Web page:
A Problem of Definition
The issue of human rights has become so important in modern discourse. Last week the world observed the International Day of Human Rights. Human rights are commonly understood as inalienable fundamental rights “to which a person is inherently entitled simply because she or he is a human being,” and which are “inherent in all human beings” regardless of their nation, location, language, religion, ethnic origin or any other status.
Ever since that momentous day 68 years ago, after the deeply regrettable horrors of the first half of 20th century, a lot of effort has gone into implementing this vision of a truly global community founded on humanist secular principles. As we can all see the world is still a very dangerous place and millions of people still do not have access to something as basic as clean drinking water. What happened? There are a lot of things that went wrong but to begin with, there is an inherent difficulty with the term “human rights.” Essentially, it’s a problem of meaning. What does it mean to be human, what is right, and who is to say what is right for humans?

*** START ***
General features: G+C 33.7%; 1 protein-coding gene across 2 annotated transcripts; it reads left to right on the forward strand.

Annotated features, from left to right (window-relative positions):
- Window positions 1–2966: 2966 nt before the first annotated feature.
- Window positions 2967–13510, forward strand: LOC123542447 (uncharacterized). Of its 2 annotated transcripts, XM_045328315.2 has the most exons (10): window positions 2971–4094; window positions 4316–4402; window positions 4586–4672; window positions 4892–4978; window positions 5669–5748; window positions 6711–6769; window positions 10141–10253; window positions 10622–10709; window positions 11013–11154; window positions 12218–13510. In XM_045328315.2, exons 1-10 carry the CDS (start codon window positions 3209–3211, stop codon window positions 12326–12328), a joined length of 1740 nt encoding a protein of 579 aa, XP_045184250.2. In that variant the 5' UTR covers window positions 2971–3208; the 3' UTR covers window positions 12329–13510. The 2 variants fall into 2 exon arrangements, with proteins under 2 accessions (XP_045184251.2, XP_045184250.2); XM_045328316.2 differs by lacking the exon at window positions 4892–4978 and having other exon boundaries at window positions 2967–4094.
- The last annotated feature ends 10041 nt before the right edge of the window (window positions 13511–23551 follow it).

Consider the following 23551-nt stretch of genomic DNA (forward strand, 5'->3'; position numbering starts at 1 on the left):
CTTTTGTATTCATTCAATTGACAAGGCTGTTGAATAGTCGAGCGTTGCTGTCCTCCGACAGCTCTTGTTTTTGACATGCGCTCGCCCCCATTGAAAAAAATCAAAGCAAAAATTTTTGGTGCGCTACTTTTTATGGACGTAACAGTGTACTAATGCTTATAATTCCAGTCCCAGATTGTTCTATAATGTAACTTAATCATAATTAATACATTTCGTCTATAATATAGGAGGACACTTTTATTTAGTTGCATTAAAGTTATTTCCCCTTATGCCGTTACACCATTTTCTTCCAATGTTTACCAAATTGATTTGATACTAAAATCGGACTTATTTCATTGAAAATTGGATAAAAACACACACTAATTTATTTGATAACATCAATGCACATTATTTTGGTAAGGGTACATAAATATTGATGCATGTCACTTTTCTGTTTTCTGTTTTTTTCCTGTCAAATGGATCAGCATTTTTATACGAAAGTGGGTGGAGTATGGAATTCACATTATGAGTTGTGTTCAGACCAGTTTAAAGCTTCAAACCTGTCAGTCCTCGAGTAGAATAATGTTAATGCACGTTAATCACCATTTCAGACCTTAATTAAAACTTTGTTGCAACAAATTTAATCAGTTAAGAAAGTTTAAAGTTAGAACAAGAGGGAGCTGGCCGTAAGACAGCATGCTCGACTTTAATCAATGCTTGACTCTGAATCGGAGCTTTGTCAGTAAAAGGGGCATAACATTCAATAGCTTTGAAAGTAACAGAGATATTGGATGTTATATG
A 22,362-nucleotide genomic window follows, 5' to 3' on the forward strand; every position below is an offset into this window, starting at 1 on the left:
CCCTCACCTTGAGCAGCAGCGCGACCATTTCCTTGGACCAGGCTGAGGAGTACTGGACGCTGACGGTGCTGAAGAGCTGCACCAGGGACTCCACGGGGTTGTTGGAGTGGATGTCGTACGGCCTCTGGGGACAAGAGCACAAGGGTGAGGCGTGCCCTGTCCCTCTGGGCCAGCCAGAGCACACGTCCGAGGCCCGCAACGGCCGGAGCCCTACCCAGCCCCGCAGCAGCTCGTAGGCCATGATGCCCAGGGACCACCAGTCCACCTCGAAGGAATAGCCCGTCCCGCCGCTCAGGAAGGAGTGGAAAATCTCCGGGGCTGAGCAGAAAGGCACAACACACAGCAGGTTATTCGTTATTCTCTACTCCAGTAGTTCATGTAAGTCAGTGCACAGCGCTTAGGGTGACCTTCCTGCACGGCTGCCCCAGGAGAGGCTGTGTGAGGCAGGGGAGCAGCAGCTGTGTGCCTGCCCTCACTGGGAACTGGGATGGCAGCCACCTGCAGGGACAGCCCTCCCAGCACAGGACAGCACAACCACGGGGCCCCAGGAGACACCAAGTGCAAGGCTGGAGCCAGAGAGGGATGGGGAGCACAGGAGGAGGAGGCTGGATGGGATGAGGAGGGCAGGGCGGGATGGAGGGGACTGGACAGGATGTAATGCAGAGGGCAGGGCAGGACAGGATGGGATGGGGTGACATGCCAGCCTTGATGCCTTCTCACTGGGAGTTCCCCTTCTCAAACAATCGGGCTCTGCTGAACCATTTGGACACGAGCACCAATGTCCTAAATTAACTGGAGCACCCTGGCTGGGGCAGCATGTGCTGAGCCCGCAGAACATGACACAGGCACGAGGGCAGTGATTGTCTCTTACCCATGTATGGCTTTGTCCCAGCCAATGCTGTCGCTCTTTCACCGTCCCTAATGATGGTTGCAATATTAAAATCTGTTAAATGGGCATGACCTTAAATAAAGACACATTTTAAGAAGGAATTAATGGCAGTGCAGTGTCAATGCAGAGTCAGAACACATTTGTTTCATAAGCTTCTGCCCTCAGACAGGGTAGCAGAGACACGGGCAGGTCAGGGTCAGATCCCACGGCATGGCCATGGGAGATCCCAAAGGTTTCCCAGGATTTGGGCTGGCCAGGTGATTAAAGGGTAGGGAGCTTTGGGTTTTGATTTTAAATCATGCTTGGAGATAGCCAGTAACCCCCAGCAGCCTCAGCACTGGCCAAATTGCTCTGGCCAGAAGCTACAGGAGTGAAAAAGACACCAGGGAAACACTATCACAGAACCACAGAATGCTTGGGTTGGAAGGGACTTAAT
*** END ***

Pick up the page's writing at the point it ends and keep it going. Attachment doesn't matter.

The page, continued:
These questions are so basic yet the decades since the world adopted it have shown, the world does not subscribe to the same vision of human society. One of the great problems I have observed in the discussion of rights in general is that we have failed to articulate clearly what we properly mean by the words we are saying. There is a lot of political rhetoric but very little open public discussion of the ideas behind the terms that are used. In future posts I want to take a stab at these questions. I do not have the space or the expertise to offer a comprehensive response but I want to proffer a few personal thoughts in recognition of current trends, the historic nature of human societies and most importantly its relationship to the scriptural vision of humanity. As impressive as that goal might sound, there are far better people at talking about these sort of things than myself. I just hope my personal observations will at least make some sense and help us think about these issues more clearly.